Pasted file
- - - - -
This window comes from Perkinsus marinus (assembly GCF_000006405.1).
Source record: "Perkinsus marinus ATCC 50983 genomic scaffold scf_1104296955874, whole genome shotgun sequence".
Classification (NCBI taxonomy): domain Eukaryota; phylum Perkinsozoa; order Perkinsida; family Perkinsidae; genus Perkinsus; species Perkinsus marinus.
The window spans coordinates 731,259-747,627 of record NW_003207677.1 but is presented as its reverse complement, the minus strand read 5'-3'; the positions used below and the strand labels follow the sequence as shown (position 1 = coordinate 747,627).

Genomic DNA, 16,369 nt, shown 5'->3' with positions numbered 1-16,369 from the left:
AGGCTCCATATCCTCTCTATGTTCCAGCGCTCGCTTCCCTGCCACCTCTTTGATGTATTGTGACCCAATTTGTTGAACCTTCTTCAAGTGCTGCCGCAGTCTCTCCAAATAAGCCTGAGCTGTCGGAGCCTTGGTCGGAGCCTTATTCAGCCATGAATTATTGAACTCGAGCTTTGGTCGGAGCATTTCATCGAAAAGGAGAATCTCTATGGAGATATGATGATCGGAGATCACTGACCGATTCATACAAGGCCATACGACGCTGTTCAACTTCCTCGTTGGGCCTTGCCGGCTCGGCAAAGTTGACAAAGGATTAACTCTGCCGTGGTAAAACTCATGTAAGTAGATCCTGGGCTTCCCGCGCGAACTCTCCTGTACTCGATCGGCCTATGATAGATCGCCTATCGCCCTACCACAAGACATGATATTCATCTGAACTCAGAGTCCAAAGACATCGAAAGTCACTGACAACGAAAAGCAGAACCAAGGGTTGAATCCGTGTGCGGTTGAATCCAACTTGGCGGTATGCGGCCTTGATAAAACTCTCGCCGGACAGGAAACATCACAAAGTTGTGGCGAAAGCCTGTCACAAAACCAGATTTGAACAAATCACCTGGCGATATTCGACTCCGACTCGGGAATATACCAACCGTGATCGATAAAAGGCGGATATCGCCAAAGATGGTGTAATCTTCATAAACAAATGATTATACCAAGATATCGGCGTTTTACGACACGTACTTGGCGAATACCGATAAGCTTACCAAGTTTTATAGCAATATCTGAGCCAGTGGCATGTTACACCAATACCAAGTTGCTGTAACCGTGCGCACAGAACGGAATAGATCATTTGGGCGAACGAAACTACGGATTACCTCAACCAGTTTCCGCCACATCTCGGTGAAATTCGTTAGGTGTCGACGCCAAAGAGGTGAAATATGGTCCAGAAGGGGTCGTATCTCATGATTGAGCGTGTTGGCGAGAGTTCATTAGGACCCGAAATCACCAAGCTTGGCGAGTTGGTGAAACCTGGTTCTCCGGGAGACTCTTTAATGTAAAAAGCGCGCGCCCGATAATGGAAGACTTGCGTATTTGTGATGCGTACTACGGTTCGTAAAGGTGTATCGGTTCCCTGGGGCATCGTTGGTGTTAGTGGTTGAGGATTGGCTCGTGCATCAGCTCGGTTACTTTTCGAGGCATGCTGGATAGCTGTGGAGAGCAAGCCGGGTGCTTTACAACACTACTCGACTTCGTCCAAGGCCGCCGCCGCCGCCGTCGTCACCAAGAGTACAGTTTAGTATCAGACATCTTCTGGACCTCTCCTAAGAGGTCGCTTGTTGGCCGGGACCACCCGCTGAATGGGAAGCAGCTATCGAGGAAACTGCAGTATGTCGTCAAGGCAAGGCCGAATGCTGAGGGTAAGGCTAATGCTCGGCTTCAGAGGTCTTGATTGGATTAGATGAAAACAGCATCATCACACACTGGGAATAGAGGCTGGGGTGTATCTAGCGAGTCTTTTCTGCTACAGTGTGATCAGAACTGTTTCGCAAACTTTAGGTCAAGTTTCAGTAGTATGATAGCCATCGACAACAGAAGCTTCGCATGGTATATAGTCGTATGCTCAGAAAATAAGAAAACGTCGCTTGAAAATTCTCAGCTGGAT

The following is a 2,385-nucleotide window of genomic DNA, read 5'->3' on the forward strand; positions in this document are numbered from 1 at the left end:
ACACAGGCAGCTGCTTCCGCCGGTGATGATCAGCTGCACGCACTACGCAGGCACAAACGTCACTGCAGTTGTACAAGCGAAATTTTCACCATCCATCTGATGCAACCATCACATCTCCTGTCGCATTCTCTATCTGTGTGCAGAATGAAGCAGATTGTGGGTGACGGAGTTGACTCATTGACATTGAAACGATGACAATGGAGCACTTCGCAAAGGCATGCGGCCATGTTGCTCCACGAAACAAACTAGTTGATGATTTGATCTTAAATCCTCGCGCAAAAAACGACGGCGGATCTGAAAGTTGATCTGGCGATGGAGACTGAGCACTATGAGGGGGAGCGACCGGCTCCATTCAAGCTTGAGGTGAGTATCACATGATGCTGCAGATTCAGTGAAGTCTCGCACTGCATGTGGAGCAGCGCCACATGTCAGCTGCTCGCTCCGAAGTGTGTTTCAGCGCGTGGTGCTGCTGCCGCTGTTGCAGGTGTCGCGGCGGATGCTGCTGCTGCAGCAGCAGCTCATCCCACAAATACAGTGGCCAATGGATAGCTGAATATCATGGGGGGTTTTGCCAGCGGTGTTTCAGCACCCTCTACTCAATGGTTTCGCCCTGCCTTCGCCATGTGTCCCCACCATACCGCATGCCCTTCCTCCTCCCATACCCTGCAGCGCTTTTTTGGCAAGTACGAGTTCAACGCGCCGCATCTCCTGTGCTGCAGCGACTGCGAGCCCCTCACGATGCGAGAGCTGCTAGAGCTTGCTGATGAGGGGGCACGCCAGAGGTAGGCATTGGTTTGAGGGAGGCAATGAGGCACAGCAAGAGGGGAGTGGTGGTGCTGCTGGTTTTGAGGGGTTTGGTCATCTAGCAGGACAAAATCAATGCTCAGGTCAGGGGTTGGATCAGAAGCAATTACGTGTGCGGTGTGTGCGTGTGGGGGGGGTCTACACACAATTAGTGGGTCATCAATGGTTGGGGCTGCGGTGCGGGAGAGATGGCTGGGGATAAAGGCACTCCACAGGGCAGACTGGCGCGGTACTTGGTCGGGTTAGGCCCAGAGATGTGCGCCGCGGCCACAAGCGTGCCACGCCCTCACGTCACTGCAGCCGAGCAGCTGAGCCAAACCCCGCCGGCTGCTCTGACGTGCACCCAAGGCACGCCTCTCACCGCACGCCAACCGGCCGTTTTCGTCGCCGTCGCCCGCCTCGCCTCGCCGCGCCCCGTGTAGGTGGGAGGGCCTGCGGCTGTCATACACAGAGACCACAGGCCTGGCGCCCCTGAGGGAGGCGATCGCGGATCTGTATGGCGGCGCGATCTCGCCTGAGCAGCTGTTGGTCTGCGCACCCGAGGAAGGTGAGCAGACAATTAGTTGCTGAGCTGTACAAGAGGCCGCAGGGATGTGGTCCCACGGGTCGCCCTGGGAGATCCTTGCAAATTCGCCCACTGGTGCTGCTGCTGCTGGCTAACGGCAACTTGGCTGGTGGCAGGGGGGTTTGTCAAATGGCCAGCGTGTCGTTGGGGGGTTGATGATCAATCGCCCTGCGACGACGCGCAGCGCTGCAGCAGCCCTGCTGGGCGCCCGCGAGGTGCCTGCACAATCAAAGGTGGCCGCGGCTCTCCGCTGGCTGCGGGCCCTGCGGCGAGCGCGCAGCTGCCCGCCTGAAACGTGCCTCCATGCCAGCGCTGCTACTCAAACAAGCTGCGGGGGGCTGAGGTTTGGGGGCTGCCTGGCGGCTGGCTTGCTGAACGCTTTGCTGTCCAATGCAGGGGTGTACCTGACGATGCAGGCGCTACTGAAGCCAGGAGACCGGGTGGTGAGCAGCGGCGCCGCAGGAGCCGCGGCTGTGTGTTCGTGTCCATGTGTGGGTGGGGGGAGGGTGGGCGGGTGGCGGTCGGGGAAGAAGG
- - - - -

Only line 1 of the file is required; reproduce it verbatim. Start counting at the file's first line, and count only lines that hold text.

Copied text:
This window comes from Perkinsus marinus (assembly GCF_000006405.1).